When I observe something, my attention is directed towards what I observe- a line with one arrowhead:
I ---> The Observed Phenomenon
When at the same time, I try to remember myself, my attention is directed both towards the object observed and towards myself. A second arrowhead appears on the line.
I <---> The Observed Phenomenon

From In Search of the Miraculous, p. 119
by P.D. Ouspensky

Miss D: Then there is but little differance between self observation and self remembering?

Mr. Nyland: We spoke of it last time. I will repeat. Self observation is the "I", or better to say, the many little "I's" that want to become one "I". it works through the head. Self-remembering is "IT", it works through the body. Self awareness is the relationship between "I" and "IT". It is the product of the process. Is it clear?

FromGurdjieff Group Work with Willem Nyland
by Irmis Popoff

"Not only must a man know and observe, but he must remember himself. And he must do this because only in that state of consciousness called the state of Self-Remembering can influences reach him that can act on his Being, for without help a man can do practically nothing, or he will only effect one thing at the expense of another....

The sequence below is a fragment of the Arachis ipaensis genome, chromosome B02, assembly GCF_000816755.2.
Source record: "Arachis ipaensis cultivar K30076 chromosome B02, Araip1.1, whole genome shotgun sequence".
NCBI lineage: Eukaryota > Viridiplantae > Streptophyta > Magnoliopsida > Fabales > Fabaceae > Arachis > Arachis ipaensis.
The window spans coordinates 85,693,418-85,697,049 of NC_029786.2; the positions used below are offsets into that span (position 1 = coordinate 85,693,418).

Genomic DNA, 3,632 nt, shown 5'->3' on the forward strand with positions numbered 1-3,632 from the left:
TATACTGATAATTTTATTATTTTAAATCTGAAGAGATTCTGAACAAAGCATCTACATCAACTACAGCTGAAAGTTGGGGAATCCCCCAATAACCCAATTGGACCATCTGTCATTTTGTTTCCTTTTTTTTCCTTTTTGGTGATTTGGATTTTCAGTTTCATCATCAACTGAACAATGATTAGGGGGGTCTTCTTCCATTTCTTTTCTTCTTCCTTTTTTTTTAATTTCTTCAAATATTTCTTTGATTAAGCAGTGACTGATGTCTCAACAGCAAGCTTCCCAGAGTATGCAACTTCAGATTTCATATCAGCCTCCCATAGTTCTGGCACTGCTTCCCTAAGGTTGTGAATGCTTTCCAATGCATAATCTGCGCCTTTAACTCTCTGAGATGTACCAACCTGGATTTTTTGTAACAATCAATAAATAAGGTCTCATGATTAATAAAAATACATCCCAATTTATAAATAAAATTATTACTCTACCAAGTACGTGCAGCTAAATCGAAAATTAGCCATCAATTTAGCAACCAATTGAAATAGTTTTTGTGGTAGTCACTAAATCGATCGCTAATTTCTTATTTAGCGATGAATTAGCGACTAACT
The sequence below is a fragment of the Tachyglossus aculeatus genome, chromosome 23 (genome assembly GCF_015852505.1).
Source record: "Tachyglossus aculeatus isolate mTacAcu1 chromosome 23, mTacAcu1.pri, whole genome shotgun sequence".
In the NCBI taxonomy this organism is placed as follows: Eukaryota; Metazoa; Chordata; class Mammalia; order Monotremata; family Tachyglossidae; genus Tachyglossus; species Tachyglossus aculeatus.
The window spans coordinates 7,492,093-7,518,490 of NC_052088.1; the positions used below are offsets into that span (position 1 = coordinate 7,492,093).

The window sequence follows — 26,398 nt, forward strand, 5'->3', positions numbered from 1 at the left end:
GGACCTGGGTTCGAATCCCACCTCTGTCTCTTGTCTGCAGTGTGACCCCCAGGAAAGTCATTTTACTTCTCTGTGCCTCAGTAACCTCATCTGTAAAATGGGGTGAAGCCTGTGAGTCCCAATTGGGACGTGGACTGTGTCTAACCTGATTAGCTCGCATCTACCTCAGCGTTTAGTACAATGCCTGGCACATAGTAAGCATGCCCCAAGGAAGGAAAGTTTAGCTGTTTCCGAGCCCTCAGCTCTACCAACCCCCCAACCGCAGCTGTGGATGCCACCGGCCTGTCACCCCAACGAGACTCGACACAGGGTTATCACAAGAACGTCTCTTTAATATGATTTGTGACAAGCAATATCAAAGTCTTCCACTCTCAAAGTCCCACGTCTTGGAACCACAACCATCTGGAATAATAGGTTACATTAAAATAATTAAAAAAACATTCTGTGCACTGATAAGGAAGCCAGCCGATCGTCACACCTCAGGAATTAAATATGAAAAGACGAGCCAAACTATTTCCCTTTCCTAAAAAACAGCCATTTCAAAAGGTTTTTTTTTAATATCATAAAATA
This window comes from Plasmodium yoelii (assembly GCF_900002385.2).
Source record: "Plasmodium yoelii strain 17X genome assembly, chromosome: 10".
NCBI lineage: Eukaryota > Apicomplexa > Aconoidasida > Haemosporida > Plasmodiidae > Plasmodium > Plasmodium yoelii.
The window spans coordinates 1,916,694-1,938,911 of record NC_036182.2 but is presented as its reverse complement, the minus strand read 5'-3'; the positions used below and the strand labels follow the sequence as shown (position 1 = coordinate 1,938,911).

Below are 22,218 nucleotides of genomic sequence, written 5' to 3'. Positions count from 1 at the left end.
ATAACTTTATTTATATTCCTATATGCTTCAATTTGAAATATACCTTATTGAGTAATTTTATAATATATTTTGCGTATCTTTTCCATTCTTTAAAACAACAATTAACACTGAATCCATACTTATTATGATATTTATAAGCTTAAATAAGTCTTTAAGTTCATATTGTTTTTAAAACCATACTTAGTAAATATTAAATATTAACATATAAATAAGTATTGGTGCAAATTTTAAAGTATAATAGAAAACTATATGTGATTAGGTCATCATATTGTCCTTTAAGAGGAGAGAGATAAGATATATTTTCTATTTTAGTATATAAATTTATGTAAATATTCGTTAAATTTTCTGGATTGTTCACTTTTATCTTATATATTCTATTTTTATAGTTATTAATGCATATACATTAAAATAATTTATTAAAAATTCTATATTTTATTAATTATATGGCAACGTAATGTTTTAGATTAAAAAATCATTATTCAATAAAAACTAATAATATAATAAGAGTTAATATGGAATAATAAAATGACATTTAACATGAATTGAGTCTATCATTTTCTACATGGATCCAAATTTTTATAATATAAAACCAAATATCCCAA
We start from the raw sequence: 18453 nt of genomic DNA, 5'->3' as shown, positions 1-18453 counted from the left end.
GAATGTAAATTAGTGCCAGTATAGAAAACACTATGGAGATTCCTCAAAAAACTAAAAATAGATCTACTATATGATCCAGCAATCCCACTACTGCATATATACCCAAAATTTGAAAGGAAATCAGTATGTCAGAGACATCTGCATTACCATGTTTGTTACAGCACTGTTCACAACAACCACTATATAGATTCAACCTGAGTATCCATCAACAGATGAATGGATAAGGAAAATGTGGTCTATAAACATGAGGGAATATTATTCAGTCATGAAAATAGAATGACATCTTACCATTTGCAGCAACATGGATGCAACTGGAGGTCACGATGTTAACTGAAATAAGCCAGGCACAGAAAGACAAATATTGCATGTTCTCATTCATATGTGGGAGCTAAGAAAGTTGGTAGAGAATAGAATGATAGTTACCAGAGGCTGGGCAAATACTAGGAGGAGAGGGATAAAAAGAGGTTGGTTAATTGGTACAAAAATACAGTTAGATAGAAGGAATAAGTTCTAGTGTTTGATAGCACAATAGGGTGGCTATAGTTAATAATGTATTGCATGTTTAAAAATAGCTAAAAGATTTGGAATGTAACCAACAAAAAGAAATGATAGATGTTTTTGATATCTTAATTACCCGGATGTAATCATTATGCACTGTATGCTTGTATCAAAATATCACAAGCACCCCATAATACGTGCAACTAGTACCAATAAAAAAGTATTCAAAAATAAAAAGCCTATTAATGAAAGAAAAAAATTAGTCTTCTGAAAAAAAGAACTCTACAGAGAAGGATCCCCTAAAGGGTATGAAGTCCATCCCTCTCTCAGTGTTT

To remember yourself simply as you are now is not Self-Remembering. Self-Remembering comes down from above and full Self-Remembering is a state of consciousness in which the Personality and all its pretences almost cease to exist and you are, so to speak, nobody, and yet the fullness of this state, which is really bliss, makes you, for the first time, somebody."

(from Psychological Commentaries On the Teaching of
G. I. Gurdjieff and P. D. Ouspensky
by Maurice Nicoll)

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MODULE 3 Questions

Take a few minutes to answer the questions below.This should help you with Module Four, where the Sawmi derives the Enneagram - an important symbol of The Work.

Please answer these questions thoughtfully and seriously, and click on submit to compare your answers with the Sawmi's.

Question 1. According to DIAGRAM 3 we experience "deviations" and
need "help" at certain points in the process when we
attempt to move to higher levels of
awareness. Why is this? Why can't we just do it on
our own?

Question 2. Are higher levels of awareness the same as higher
levels of consciousness?


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© The Starving Sawmi Press, August 1, 1998